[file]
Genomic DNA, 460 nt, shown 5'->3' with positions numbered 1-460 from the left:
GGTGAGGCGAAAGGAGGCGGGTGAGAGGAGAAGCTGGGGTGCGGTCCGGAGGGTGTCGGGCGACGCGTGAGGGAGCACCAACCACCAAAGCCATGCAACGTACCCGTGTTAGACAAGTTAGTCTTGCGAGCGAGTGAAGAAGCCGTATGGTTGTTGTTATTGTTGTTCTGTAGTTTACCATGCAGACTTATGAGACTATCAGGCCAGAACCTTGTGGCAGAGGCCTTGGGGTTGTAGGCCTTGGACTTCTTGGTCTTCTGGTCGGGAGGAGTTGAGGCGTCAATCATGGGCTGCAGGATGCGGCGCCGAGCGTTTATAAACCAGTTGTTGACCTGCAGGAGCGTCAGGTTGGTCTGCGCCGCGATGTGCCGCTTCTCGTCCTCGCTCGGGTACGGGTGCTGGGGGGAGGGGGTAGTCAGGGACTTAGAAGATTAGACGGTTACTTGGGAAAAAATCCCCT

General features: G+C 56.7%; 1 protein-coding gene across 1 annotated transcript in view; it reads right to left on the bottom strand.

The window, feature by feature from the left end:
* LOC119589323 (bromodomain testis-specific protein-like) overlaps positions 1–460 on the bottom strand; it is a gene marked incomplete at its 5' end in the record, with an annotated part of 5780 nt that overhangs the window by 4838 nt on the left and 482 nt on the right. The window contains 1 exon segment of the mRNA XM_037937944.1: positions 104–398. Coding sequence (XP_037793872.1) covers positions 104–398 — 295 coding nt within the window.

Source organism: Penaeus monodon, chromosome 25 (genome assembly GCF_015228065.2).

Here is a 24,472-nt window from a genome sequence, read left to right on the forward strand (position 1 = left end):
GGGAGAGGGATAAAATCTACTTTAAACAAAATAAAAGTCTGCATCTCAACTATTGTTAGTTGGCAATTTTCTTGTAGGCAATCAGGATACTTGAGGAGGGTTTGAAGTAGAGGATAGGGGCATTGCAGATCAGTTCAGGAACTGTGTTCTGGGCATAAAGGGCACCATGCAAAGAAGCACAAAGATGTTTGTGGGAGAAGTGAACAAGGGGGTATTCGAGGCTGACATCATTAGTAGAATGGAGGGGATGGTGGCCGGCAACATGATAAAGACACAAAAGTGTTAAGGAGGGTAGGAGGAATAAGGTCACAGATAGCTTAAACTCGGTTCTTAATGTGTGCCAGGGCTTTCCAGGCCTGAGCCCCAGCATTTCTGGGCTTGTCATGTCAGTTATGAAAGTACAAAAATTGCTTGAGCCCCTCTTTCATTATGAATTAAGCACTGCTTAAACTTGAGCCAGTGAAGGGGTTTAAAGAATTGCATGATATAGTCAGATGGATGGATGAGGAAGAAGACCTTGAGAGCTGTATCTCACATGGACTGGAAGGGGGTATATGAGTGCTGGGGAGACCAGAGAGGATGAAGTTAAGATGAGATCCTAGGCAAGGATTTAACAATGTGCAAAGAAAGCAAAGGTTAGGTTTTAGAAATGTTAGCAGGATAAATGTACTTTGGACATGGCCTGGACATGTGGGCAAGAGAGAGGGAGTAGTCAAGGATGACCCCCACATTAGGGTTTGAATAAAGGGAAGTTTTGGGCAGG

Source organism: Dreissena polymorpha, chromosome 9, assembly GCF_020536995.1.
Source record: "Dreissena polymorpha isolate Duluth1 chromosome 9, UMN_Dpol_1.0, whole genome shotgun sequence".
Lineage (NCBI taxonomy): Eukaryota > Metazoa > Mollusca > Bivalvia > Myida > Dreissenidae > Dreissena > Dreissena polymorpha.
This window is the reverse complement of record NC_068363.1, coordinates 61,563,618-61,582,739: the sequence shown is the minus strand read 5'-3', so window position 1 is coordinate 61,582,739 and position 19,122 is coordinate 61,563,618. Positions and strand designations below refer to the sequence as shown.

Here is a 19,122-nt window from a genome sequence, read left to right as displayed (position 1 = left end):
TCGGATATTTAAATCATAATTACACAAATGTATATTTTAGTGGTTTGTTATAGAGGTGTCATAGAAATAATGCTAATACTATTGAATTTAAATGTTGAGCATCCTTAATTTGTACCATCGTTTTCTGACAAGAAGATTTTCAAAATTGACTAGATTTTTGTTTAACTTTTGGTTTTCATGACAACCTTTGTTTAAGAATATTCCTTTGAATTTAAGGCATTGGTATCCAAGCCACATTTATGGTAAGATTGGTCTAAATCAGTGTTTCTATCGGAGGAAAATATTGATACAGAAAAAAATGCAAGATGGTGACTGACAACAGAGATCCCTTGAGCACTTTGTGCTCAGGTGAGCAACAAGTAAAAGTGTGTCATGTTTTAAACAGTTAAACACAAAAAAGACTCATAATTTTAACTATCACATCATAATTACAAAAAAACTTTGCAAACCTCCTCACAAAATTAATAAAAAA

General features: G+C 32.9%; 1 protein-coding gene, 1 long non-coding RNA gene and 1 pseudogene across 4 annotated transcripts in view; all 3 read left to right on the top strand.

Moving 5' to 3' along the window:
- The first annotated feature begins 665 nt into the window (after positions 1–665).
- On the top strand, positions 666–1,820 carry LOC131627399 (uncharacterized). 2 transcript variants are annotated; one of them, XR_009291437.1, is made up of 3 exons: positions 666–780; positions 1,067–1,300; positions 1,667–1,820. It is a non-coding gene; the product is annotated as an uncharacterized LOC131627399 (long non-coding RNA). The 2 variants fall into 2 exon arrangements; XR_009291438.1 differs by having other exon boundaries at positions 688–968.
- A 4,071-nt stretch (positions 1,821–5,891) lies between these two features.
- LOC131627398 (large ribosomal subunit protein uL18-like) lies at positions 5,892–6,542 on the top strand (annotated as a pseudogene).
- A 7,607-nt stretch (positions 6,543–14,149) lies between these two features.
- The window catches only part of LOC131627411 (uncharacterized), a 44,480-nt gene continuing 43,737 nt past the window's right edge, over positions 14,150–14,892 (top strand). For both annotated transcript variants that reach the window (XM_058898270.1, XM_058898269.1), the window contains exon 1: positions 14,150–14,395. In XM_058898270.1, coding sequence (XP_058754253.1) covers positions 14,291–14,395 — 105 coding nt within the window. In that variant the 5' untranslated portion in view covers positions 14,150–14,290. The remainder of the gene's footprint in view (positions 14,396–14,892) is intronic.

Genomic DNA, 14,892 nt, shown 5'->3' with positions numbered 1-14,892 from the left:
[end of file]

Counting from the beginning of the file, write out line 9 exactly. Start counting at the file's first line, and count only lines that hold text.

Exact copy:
Source organism: Dreissena polymorpha, chromosome 9, assembly GCF_020536995.1.